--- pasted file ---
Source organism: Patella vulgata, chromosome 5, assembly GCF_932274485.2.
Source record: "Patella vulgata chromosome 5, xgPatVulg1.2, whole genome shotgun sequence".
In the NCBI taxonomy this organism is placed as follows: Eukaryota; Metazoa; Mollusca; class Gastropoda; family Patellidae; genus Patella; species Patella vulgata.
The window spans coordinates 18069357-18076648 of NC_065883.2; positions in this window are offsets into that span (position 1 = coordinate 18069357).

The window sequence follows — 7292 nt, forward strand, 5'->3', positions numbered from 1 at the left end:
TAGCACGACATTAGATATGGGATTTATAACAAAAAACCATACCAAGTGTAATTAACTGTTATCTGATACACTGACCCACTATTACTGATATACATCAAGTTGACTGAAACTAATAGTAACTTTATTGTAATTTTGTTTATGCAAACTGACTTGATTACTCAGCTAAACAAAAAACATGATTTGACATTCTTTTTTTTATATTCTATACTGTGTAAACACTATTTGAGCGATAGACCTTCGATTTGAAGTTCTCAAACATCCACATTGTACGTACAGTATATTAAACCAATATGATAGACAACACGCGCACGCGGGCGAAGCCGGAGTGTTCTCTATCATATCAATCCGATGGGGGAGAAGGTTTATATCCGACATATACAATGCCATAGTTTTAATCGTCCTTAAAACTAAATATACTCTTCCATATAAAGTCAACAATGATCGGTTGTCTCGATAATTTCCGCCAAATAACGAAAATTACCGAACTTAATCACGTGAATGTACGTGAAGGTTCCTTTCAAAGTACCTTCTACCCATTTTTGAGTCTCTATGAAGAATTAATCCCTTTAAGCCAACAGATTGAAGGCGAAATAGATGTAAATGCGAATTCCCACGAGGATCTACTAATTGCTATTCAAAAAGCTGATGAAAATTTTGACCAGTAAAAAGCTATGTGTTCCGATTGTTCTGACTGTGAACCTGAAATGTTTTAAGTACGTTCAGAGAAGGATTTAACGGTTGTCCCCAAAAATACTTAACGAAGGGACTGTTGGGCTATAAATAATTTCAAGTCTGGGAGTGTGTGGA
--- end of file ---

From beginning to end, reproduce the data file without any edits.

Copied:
Source organism: Patella vulgata, chromosome 5, assembly GCF_932274485.2.
Source record: "Patella vulgata chromosome 5, xgPatVulg1.2, whole genome shotgun sequence".
In the NCBI taxonomy this organism is placed as follows: Eukaryota; Metazoa; Mollusca; class Gastropoda; family Patellidae; genus Patella; species Patella vulgata.
The window spans coordinates 18069357-18076648 of NC_065883.2; positions in this window are offsets into that span (position 1 = coordinate 18069357).

The window sequence follows — 7292 nt, forward strand, 5'->3', positions numbered from 1 at the left end:
TAGCACGACATTAGATATGGGATTTATAACAAAAAACCATACCAAGTGTAATTAACTGTTATCTGATACACTGACCCACTATTACTGATATACATCAAGTTGACTGAAACTAATAGTAACTTTATTGTAATTTTGTTTATGCAAACTGACTTGATTACTCAGCTAAACAAAAAACATGATTTGACATTCTTTTTTTTATATTCTATACTGTGTAAACACTATTTGAGCGATAGACCTTCGATTTGAAGTTCTCAAACATCCACATTGTACGTACAGTATATTAAACCAATATGATAGACAACACGCGCACGCGGGCGAAGCCGGAGTGTTCTCTATCATATCAATCCGATGGGGGAGAAGGTTTATATCCGACATATACAATGCCATAGTTTTAATCGTCCTTAAAACTAAATATACTCTTCCATATAAAGTCAACAATGATCGGTTGTCTCGATAATTTCCGCCAAATAACGAAAATTACCGAACTTAATCACGTGAATGTACGTGAAGGTTCCTTTCAAAGTACCTTCTACCCATTTTTGAGTCTCTATGAAGAATTAATCCCTTTAAGCCAACAGATTGAAGGCGAAATAGATGTAAATGCGAATTCCCACGAGGATCTACTAATTGCTATTCAAAAAGCTGATGAAAATTTTGACCAGTAAAAAGCTATGTGTTCCGATTGTTCTGACTGTGAACCTGAAATGTTTTAAGTACGTTCAGAGAAGGATTTAACGGTTGTCCCCAAAAATACTTAACGAAGGGACTGTTGGGCTATAAATAATTTCAAGTCTGGGAGTGTGTGGA